So of course I quickly drew a chicken with it's head cut off, spastically running along, dead as a mackerel even though the chicken doesn't know it. The chicken is supposed to be moving in a hurky-jerky manner. I couldn't tell if the shadow on the ground was distracting or not. Without it I thought it looked a bit like the chicken was just floating. Either way, this short animated loop serves as a nice interim post while I finish off the more involved illustration which includes sirens, the singing mythical half bird/half fish creatures. Ooooo! Look for it next week sometime.

This pencil sketch was done with a Pentel .7mm P207 mechanical pencil in a Pentalic Sketchbook on 70lbs. paper. It was scanned and then colorized in PhotoShop. The animation was also done in PhotoShop. I use Photoshop for straight forward frame by frame animation quite often. As always I hope you enjoyed this post. God bless, and have a great day! --Ryan

Monday, April 24, 2017

Sunday Sermon Series: April 24, 2017 - Colossians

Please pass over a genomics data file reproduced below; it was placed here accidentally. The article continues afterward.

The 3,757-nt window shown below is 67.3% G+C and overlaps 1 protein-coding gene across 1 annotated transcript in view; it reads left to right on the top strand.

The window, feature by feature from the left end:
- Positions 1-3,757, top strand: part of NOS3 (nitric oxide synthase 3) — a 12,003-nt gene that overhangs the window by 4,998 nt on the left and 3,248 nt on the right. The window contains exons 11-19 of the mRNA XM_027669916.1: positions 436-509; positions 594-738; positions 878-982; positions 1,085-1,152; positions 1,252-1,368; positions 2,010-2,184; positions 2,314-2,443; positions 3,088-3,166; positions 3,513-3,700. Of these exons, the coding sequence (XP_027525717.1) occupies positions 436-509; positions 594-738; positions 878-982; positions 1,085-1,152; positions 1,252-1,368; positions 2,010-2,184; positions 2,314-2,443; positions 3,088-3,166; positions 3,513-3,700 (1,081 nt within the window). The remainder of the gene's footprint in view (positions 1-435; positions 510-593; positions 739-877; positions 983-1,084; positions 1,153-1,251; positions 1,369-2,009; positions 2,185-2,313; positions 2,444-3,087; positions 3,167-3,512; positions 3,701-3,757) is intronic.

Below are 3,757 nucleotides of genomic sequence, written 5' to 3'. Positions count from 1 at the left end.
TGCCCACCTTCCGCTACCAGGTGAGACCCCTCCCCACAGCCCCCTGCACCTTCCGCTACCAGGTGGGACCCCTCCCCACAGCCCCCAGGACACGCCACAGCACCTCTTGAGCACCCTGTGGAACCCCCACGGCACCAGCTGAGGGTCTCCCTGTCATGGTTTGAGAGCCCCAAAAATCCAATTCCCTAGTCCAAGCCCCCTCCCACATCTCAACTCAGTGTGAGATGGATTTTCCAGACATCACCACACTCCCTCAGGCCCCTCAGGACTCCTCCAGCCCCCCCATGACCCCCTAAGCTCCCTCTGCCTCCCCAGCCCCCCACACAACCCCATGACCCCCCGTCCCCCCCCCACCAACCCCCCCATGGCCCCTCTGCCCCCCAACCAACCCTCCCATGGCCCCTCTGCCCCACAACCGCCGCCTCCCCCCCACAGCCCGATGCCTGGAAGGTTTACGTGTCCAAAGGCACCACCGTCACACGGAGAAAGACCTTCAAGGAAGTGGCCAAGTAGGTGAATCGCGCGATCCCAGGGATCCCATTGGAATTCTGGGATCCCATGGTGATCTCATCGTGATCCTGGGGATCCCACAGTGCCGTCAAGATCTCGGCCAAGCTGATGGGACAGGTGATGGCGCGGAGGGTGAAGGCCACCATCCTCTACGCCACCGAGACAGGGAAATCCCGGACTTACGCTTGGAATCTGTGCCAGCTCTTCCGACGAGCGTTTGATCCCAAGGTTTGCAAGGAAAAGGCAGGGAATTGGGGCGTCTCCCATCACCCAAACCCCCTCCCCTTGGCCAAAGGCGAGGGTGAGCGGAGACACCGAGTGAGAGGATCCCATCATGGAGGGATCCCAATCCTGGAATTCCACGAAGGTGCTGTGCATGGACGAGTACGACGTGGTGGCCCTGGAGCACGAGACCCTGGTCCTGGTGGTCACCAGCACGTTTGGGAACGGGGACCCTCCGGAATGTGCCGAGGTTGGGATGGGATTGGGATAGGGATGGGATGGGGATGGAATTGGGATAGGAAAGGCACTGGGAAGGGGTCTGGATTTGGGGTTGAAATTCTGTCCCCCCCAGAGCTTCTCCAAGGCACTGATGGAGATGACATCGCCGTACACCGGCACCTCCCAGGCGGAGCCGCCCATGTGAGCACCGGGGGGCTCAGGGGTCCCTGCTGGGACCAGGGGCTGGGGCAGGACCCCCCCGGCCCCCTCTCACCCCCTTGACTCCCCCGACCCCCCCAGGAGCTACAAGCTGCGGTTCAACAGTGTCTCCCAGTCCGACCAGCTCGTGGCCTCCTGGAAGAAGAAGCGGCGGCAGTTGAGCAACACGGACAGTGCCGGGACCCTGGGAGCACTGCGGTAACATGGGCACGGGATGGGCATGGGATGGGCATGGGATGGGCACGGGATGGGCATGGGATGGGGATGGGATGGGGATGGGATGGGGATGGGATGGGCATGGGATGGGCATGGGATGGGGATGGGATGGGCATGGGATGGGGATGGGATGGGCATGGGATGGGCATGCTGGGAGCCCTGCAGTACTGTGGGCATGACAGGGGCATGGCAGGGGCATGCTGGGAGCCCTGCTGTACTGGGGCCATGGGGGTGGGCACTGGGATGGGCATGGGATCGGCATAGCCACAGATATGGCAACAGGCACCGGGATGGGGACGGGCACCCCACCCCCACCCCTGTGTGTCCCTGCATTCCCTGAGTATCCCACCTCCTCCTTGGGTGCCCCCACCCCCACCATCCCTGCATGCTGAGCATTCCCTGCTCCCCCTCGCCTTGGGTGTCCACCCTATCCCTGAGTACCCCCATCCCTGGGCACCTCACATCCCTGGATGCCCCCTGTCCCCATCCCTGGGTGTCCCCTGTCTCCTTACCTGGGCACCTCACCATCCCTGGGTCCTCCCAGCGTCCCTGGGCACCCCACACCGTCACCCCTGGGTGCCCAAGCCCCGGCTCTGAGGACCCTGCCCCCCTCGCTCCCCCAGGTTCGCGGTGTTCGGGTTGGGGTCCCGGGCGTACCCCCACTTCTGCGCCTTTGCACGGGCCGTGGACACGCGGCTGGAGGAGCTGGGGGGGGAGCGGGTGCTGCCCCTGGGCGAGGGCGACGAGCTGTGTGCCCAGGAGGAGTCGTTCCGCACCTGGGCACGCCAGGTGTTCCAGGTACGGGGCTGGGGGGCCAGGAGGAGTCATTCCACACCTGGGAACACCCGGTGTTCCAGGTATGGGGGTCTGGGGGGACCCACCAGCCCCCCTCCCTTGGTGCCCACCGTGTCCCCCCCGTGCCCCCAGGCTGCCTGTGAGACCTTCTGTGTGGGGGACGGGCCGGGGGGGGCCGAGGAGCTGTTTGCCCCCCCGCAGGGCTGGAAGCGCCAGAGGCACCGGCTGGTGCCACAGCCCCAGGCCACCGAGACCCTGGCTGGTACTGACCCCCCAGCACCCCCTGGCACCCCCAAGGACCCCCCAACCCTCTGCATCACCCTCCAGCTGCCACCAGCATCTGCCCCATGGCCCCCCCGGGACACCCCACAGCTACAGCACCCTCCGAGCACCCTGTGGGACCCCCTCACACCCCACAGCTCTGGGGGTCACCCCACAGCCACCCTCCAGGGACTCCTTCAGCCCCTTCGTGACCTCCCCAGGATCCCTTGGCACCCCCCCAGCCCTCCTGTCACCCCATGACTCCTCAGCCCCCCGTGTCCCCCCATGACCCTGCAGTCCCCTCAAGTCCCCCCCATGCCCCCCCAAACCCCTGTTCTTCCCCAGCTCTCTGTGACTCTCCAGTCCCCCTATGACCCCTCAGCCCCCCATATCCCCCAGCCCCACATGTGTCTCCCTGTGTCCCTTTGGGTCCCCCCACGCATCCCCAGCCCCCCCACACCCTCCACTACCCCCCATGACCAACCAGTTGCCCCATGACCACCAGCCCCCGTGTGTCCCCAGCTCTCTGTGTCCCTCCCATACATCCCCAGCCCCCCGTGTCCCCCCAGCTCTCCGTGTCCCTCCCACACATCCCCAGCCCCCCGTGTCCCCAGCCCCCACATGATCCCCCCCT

Hello friends, I hope you are all well! Today I have another sketch in my Sunday Sermon Series. I drew this while listening to Pastor Shaun's sermon yesterday. We began a new study in Colossians.

This is my cartoon version of the apostle Paul. Here we see Paul writing to the Christians in Colossae, people he had never met before. He introduces himself as an apostle (not a disciple) "by the will of God," meaning he was chosen by Jesus (see Acts 9 for the story of his conversion on the road to Damascus). This established his authority to speak into their lives. He told them he was thankful for them, and the faith and hope that lived within them. He encouraged them to live a life worthy of the Lord (that showed the character of Christ). He reminded them to give thanks to the Father that they were delivered (rescued from the darkness Col. 1:13), qualified by the Father to share in the kingdom of light (Col 1:12), and redeemed by the Son, forgiven of sins (Col 1:14).